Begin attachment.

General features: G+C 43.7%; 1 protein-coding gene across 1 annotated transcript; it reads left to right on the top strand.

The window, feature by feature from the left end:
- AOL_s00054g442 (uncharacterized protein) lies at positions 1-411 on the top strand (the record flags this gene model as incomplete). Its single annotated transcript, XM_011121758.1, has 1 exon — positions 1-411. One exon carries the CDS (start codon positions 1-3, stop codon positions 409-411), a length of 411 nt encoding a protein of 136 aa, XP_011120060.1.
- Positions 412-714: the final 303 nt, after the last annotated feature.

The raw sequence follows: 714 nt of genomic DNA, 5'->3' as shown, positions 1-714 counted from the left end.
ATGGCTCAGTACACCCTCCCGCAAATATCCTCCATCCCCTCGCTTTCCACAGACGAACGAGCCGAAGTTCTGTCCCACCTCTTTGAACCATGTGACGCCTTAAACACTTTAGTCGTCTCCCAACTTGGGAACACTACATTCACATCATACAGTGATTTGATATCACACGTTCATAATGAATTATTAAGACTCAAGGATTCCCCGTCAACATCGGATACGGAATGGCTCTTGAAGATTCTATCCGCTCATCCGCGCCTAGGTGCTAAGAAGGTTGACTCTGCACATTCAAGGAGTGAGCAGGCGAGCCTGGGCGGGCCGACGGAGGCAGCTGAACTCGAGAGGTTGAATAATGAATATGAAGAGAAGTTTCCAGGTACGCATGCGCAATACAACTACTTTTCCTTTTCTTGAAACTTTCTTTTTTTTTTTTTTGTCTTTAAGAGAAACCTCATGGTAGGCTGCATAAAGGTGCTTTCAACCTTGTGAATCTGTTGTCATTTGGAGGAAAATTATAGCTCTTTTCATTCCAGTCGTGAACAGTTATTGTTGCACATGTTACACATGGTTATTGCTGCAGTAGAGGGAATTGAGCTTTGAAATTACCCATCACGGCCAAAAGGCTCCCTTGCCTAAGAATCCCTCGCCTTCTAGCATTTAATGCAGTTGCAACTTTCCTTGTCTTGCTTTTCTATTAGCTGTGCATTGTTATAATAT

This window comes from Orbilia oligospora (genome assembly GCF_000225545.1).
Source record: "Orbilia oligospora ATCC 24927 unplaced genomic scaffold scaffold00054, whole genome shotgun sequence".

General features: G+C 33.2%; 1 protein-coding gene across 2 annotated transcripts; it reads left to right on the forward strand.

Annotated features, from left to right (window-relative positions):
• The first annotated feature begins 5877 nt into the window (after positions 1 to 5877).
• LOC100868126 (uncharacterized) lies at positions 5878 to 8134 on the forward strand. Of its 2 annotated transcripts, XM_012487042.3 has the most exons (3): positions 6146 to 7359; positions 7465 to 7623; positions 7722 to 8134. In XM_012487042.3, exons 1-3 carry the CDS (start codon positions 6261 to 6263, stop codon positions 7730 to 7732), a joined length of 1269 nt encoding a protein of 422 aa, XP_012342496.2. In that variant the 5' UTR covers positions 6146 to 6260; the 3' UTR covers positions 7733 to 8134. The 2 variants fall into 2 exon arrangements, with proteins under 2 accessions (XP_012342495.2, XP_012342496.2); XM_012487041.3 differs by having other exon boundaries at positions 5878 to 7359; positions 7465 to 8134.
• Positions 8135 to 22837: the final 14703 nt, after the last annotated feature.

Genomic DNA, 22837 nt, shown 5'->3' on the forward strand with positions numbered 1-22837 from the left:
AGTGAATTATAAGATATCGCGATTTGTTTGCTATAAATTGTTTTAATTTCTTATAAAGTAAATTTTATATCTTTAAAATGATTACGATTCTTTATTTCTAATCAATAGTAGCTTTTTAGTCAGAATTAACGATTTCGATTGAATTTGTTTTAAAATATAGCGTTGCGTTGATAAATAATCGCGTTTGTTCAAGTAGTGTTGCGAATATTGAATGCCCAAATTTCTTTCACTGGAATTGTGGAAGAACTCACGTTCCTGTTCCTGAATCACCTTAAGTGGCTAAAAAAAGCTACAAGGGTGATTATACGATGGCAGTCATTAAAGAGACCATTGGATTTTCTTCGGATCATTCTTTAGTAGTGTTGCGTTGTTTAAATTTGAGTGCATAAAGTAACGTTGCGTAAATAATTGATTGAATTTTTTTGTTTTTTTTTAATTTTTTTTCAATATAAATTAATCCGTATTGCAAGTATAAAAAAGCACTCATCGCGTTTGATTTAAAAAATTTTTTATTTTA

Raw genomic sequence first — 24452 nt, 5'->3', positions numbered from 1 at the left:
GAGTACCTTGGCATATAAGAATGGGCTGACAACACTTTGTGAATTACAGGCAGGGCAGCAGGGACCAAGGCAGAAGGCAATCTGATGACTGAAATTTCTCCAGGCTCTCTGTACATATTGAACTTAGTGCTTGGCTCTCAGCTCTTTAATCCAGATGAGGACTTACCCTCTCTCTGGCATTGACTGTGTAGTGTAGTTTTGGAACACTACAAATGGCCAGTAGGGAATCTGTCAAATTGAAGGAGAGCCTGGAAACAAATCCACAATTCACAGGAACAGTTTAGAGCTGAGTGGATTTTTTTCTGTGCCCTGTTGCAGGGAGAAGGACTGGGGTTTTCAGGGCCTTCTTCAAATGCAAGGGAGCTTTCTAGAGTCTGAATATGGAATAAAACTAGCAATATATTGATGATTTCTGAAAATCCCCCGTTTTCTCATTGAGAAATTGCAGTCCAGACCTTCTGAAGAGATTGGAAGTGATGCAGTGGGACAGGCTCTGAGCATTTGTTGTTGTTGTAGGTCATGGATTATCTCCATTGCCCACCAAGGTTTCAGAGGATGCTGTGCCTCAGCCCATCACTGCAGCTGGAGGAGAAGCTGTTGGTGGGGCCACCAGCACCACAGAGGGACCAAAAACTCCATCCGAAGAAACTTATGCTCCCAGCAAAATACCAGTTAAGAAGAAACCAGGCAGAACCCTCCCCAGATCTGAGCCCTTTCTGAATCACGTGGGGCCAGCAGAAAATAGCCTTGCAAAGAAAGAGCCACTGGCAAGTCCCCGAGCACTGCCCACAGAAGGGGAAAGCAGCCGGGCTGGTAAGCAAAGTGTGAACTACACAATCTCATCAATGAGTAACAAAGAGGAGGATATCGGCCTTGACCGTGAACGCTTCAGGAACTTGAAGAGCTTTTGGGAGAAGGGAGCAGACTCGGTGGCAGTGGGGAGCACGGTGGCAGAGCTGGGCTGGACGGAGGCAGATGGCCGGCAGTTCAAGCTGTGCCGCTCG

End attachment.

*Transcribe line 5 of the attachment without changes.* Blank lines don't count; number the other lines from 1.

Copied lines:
The raw sequence follows: 714 nt of genomic DNA, 5'->3' as shown, positions 1-714 counted from the left end.